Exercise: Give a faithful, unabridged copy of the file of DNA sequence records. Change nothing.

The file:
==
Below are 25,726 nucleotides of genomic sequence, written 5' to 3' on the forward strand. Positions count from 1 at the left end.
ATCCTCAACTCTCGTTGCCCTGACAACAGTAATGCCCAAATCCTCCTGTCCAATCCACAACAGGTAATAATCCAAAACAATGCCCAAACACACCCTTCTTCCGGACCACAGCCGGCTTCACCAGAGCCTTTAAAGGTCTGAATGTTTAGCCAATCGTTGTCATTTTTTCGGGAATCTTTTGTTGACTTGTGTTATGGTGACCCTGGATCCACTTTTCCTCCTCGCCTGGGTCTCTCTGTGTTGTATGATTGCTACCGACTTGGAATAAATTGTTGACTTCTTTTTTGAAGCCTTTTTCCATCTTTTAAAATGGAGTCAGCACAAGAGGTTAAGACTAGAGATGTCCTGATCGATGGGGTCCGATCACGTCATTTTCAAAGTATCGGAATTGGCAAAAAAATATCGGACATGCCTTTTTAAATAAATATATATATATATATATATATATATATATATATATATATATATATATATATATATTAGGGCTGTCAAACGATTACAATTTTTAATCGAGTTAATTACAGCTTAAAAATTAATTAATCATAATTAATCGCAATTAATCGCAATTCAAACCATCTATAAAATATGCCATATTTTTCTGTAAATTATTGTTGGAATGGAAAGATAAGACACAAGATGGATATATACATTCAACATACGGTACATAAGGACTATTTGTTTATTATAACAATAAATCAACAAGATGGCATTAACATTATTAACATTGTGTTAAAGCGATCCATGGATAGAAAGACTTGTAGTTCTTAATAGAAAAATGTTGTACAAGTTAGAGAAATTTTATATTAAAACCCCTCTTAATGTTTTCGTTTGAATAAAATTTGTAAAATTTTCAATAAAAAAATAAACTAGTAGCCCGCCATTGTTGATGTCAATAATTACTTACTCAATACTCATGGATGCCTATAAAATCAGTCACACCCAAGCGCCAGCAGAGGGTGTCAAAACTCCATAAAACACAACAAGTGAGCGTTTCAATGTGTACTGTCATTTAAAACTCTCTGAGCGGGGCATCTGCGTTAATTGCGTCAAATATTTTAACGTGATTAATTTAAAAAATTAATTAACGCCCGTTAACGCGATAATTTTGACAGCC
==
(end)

Below are 25,726 nucleotides of genomic sequence, written 5' to 3' on the forward strand. Positions count from 1 at the left end.
ATCCTCAACTCTCGTTGCCCTGACAACAGTAATGCCCAAATCCTCCTGTCCAATCCACAACAGGTAATAATCCAAAACAATGCCCAAACACACCCTTCTTCCGGACCACAGCCGGCTTCACCAGAGCCTTTAAAGGTCTGAATGTTTAGCCAATCGTTGTCATTTTTTCGGGAATCTTTTGTTGACTTGTGTTATGGTGACCCTGGATCCACTTTTCCTCCTCGCCTGGGTCTCTCTGTGTTGTATGATTGCTACCGACTTGGAATAAATTGTTGACTTCTTTTTTGAAGCCTTTTTCCATCTTTTAAAATGGAGTCAGCACAAGAGGTTAAGACTAGAGATGTCCTGATCGATGGGGTCCGATCACGTCATTTTCAAAGTATCGGAATTGGCAAAAAAATATCGGACATGCCTTTTTAAATAAATATATATATATATATATATATATATATATATATATATATATATATATATATATATTAGGGCTGTCAAACGATTACAATTTTTAATCGAGTTAATTACAGCTTAAAAATTAATTAATCATAATTAATCGCAATTAATCGCAATTCAAACCATCTATAAAATATGCCATATTTTTCTGTAAATTATTGTTGGAATGGAAAGATAAGACACAAGATGGATATATACATTCAACATACGGTACATAAGGACTATTTGTTTATTATAACAATAAATCAACAAGATGGCATTAACATTATTAACATTGTGTTAAAGCGATCCATGGATAGAAAGACTTGTAGTTCTTAATAGAAAAATGTTGTACAAGTTAGAGAAATTTTATATTAAAACCCCTCTTAATGTTTTCGTTTGAATAAAATTTGTAAAATTTTCAATAAAAAAATAAACTAGTAGCCCGCCATTGTTGATGTCAATAATTACTTACTCAATACTCATGGATGCCTATAAAATCAGTCACACCCAAGCGCCAGCAGAGGGTGTCAAAACTCCATAAAACACAACAAGTGAGCGTTTCAATGTGTACTGTCATTTAAAACTCTCTGAGCGGGGCATCTGCGTTAATTGCGTCAAATATTTTAACGTGATTAATTTAAAAAATTAATTAACGCCCGTTAACGCGATAATTTTGACAGCC